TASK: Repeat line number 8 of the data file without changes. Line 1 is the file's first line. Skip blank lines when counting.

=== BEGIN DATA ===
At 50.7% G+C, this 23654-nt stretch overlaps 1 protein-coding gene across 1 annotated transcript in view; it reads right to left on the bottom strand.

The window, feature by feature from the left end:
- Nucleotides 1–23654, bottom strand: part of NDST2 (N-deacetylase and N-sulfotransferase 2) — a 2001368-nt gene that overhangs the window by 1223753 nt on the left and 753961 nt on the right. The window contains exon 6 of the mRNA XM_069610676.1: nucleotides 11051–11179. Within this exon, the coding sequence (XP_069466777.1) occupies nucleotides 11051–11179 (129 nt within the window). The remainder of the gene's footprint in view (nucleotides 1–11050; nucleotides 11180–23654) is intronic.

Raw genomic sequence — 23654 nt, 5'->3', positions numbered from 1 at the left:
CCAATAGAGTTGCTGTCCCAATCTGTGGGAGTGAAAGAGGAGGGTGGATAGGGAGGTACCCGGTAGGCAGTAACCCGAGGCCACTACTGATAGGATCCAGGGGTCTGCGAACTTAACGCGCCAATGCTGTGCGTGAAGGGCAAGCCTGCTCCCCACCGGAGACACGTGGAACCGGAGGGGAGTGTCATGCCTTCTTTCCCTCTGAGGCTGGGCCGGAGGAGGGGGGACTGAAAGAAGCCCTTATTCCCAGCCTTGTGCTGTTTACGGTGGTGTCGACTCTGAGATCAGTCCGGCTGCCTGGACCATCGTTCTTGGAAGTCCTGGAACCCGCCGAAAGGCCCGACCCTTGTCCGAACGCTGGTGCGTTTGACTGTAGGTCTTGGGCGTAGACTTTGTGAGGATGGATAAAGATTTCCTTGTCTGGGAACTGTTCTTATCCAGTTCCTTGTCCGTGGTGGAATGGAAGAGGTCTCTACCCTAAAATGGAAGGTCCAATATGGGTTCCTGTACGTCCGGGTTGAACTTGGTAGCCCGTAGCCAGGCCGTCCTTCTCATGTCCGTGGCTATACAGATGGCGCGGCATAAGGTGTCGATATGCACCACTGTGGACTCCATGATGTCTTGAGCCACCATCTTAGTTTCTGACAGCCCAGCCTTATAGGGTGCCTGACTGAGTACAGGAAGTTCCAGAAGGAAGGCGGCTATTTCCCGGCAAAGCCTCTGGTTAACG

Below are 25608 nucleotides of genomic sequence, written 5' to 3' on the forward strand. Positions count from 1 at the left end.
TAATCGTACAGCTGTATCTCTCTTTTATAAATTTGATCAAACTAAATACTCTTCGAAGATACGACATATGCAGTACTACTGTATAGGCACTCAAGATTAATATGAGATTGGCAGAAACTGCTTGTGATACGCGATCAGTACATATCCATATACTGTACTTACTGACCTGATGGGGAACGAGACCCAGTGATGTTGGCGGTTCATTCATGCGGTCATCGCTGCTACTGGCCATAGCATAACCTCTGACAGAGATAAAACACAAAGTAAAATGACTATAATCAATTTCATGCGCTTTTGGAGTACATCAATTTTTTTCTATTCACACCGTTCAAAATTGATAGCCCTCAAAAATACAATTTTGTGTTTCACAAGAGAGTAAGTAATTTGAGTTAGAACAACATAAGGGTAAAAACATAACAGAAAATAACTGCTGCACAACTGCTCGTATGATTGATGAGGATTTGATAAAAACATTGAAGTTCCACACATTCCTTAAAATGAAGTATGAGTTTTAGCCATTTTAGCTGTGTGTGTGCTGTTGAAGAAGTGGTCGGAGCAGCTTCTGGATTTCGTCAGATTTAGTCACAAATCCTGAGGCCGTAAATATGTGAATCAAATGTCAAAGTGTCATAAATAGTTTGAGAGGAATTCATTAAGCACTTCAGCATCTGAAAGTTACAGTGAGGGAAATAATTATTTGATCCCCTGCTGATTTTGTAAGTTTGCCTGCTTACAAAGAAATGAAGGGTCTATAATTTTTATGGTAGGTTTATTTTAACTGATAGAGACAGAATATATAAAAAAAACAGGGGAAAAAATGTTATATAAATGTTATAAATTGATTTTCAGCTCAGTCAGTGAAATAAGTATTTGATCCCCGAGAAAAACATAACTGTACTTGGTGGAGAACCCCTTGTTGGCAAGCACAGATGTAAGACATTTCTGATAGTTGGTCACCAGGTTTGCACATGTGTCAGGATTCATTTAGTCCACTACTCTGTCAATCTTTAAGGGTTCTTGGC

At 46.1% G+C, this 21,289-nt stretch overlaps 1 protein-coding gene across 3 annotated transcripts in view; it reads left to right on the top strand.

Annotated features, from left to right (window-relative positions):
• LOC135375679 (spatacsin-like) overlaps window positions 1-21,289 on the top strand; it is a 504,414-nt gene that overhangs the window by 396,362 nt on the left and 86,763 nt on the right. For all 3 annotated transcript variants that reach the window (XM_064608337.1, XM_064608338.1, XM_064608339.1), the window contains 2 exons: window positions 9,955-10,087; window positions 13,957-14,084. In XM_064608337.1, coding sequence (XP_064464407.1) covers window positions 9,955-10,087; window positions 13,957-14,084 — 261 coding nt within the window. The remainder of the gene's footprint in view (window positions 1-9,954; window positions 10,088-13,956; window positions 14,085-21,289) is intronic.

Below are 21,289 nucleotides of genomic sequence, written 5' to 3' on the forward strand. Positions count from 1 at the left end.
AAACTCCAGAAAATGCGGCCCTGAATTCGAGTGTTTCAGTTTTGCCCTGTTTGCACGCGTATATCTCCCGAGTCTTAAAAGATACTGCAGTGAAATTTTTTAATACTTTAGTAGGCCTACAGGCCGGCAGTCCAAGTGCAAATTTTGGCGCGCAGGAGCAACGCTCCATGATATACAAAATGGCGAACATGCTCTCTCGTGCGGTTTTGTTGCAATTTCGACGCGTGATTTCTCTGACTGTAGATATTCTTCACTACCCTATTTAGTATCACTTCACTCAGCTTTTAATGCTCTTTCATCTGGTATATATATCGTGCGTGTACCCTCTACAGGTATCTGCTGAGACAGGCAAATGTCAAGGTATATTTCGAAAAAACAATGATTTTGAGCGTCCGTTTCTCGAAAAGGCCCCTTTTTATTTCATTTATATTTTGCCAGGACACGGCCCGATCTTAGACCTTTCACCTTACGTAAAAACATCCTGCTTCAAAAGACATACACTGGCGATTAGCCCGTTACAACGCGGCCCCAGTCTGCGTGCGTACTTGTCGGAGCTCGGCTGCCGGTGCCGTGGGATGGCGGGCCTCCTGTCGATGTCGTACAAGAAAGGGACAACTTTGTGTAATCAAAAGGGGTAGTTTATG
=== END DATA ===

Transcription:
At 46.1% G+C, this 21,289-nt stretch overlaps 1 protein-coding gene across 3 annotated transcripts in view; it reads left to right on the top strand.